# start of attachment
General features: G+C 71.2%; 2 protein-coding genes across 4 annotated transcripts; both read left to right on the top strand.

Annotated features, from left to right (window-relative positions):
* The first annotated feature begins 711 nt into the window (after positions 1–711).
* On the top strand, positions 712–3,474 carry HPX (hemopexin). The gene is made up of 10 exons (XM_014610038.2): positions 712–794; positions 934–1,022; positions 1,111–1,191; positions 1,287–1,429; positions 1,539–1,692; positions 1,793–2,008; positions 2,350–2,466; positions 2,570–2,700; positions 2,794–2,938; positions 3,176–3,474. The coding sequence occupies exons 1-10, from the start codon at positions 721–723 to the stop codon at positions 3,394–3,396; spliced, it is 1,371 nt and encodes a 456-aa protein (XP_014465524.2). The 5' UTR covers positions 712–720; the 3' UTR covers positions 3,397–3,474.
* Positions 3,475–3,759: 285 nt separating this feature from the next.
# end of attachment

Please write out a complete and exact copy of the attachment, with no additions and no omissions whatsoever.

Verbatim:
General features: G+C 71.2%; 2 protein-coding genes across 4 annotated transcripts; both read left to right on the top strand.

Annotated features, from left to right (window-relative positions):
* The first annotated feature begins 711 nt into the window (after positions 1–711).
* On the top strand, positions 712–3,474 carry HPX (hemopexin). The gene is made up of 10 exons (XM_014610038.2): positions 712–794; positions 934–1,022; positions 1,111–1,191; positions 1,287–1,429; positions 1,539–1,692; positions 1,793–2,008; positions 2,350–2,466; positions 2,570–2,700; positions 2,794–2,938; positions 3,176–3,474. The coding sequence occupies exons 1-10, from the start codon at positions 721–723 to the stop codon at positions 3,394–3,396; spliced, it is 1,371 nt and encodes a 456-aa protein (XP_014465524.2). The 5' UTR covers positions 712–720; the 3' UTR covers positions 3,397–3,474.
* Positions 3,475–3,759: 285 nt separating this feature from the next.